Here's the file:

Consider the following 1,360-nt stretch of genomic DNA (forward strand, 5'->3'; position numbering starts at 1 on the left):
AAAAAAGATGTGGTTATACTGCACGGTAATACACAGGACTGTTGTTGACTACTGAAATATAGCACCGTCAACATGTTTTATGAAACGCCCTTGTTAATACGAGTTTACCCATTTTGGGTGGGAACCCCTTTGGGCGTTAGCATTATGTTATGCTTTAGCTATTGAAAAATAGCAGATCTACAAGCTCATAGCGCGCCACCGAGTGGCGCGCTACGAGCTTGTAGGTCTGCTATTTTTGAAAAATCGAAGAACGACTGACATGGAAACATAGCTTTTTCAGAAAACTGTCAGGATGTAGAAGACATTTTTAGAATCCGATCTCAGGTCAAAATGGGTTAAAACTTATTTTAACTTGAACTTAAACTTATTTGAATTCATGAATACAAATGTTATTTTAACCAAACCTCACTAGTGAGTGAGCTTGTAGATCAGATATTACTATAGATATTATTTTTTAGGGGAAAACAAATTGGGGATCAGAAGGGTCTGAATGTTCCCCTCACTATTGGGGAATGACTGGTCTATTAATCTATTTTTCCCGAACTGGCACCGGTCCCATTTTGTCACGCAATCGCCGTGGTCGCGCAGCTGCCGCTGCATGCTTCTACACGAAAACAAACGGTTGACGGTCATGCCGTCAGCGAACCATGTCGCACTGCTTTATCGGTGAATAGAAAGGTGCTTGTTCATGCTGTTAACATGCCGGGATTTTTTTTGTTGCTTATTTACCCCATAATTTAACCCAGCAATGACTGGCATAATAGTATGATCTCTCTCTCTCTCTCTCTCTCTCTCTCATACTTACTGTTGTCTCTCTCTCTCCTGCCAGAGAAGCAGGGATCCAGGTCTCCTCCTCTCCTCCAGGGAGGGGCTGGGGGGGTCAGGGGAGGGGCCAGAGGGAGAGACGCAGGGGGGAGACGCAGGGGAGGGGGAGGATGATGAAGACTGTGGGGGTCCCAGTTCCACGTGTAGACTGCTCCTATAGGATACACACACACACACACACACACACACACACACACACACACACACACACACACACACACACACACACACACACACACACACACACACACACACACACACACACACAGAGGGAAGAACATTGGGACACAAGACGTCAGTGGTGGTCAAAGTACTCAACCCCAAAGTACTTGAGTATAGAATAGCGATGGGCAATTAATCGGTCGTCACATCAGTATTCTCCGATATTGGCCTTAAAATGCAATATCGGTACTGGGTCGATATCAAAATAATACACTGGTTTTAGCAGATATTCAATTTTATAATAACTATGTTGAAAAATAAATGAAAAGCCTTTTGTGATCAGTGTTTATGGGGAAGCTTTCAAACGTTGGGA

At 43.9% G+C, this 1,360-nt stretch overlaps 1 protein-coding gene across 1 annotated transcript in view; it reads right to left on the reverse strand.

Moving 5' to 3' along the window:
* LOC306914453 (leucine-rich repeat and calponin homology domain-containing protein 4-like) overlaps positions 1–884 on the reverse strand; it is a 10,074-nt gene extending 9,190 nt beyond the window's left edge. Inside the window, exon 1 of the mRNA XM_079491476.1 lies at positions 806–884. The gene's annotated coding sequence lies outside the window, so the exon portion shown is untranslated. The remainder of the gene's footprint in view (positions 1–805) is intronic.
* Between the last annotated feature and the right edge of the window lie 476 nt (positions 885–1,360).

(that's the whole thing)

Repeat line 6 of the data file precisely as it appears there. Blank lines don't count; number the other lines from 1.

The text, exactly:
* Between the last annotated feature and the right edge of the window lie 476 nt (positions 885–1,360).